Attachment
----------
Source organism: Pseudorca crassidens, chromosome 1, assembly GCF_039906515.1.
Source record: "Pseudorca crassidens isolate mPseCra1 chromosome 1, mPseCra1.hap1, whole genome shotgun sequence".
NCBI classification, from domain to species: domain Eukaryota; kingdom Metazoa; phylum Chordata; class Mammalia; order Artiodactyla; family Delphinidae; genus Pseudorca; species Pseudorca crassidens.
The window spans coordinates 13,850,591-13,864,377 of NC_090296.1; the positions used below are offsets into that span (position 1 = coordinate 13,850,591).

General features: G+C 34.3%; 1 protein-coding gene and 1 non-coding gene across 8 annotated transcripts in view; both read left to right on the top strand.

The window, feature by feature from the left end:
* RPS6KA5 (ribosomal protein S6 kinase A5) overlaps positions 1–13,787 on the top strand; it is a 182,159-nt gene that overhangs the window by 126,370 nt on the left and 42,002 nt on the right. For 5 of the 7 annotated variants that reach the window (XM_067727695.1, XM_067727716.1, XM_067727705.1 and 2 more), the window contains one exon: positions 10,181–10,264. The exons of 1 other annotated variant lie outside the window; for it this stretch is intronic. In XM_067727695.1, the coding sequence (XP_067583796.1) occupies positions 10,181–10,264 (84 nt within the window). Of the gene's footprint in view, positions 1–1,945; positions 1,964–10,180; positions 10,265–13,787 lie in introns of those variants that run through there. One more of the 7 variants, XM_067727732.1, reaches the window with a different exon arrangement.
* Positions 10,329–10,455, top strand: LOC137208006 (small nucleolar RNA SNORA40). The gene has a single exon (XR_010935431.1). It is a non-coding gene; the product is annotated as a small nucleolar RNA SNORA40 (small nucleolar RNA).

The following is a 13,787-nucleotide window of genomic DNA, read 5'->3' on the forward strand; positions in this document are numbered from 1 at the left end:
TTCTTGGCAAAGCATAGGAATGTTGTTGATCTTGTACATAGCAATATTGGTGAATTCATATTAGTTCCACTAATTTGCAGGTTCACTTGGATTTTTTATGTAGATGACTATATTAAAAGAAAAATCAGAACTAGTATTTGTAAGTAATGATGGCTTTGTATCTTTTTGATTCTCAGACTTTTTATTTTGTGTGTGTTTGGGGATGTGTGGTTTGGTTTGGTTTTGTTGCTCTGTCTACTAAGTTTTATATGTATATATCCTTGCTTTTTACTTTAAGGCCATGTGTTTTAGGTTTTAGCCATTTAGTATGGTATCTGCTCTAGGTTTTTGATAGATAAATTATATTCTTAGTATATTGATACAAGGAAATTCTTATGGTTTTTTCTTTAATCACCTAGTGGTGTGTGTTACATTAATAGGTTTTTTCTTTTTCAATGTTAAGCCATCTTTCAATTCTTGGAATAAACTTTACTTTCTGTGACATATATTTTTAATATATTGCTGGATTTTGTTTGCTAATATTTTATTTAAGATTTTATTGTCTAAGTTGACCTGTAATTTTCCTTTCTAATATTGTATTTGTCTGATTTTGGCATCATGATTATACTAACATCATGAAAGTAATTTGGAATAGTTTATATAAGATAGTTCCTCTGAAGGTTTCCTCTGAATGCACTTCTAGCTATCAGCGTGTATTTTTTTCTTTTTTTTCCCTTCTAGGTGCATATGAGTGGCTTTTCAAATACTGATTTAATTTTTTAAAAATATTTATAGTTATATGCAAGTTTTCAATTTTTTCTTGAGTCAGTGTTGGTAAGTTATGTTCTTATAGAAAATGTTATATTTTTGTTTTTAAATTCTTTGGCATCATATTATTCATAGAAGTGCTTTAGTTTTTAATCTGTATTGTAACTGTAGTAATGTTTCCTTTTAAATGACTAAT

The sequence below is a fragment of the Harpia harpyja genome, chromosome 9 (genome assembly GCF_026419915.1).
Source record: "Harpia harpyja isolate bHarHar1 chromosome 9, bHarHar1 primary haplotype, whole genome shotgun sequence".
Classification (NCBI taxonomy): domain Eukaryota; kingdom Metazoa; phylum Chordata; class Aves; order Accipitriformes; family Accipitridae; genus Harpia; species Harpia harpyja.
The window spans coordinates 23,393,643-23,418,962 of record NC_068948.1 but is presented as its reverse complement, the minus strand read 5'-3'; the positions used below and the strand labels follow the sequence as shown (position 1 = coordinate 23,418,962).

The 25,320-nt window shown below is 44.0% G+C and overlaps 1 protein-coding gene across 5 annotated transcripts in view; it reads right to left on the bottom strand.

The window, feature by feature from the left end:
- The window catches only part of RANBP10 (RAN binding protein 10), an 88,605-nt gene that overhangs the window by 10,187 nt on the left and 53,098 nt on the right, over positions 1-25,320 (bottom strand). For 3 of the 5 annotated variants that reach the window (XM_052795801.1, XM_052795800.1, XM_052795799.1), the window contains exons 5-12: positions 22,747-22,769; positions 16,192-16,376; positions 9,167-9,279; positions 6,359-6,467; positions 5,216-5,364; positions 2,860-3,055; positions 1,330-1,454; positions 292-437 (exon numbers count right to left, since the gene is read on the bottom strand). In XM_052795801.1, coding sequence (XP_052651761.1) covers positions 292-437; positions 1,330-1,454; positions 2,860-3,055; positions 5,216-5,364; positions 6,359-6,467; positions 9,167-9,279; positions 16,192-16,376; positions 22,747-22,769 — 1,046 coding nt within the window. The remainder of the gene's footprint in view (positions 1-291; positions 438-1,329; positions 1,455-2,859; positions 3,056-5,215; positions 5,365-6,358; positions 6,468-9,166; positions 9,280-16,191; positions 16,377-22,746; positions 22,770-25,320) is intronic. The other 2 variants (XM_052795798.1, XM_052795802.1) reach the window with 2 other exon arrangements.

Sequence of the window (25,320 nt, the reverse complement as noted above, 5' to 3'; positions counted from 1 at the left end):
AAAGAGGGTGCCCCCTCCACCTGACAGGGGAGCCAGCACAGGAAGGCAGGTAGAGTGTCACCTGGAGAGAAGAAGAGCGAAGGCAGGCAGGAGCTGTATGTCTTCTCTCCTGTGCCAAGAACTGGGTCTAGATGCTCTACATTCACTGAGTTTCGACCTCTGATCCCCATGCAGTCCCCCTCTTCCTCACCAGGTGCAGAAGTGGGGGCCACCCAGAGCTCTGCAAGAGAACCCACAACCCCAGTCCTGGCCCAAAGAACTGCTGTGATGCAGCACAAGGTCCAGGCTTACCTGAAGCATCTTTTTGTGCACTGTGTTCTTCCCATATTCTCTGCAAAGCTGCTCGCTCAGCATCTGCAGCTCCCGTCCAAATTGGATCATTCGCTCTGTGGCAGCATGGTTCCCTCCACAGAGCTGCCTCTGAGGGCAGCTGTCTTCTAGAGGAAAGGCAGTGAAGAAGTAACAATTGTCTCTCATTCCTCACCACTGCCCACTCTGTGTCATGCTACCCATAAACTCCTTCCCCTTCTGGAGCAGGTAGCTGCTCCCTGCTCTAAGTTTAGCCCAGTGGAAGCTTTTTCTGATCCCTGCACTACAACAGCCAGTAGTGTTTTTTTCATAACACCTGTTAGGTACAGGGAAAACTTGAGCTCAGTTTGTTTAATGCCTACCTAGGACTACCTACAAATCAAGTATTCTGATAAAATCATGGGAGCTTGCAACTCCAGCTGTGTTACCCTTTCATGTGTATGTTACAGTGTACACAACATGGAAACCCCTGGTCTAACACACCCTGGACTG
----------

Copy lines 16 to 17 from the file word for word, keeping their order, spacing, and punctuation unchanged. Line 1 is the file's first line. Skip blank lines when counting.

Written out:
The window, feature by feature from the left end:
- The window catches only part of RANBP10 (RAN binding protein 10), an 88,605-nt gene that overhangs the window by 10,187 nt on the left and 53,098 nt on the right, over positions 1-25,320 (bottom strand). For 3 of the 5 annotated variants that reach the window (XM_052795801.1, XM_052795800.1, XM_052795799.1), the window contains exons 5-12: positions 22,747-22,769; positions 16,192-16,376; positions 9,167-9,279; positions 6,359-6,467; positions 5,216-5,364; positions 2,860-3,055; positions 1,330-1,454; positions 292-437 (exon numbers count right to left, since the gene is read on the bottom strand). In XM_052795801.1, coding sequence (XP_052651761.1) covers positions 292-437; positions 1,330-1,454; positions 2,860-3,055; positions 5,216-5,364; positions 6,359-6,467; positions 9,167-9,279; positions 16,192-16,376; positions 22,747-22,769 — 1,046 coding nt within the window. The remainder of the gene's footprint in view (positions 1-291; positions 438-1,329; positions 1,455-2,859; positions 3,056-5,215; positions 5,365-6,358; positions 6,468-9,166; positions 9,280-16,191; positions 16,377-22,746; positions 22,770-25,320) is intronic. The other 2 variants (XM_052795798.1, XM_052795802.1) reach the window with 2 other exon arrangements.